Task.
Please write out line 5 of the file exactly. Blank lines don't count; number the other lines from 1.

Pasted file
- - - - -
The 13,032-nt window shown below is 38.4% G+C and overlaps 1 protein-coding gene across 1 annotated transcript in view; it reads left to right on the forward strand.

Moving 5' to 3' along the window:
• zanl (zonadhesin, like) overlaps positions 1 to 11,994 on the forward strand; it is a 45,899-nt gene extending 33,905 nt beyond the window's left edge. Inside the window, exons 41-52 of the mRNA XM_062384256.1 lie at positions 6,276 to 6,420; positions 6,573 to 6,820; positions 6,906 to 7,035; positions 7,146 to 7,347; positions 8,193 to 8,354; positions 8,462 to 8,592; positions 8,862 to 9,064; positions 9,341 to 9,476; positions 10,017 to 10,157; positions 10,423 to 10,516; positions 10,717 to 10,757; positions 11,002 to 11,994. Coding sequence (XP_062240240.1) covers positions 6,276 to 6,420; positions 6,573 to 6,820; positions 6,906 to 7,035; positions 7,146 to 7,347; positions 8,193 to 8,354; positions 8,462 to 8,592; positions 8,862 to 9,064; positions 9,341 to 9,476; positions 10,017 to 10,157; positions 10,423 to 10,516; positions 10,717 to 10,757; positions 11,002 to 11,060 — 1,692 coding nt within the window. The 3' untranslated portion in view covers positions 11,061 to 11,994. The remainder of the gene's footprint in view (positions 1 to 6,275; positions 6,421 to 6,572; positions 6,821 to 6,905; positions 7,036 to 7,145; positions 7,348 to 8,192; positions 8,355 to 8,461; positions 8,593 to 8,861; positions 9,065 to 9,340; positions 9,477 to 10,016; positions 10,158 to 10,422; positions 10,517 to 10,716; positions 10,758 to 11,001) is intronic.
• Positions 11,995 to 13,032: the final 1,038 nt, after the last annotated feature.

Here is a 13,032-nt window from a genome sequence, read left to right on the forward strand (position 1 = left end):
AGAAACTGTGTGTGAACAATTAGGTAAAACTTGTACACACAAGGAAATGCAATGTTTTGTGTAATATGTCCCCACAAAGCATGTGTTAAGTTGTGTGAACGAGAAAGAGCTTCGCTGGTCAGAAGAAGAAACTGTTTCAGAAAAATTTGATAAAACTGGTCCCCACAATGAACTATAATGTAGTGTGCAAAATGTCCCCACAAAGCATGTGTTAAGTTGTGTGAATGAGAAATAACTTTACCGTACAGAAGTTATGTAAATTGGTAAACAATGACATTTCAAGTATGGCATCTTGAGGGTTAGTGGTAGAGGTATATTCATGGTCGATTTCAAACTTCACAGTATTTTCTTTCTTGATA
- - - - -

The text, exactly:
Here is a 13,032-nt window from a genome sequence, read left to right on the forward strand (position 1 = left end):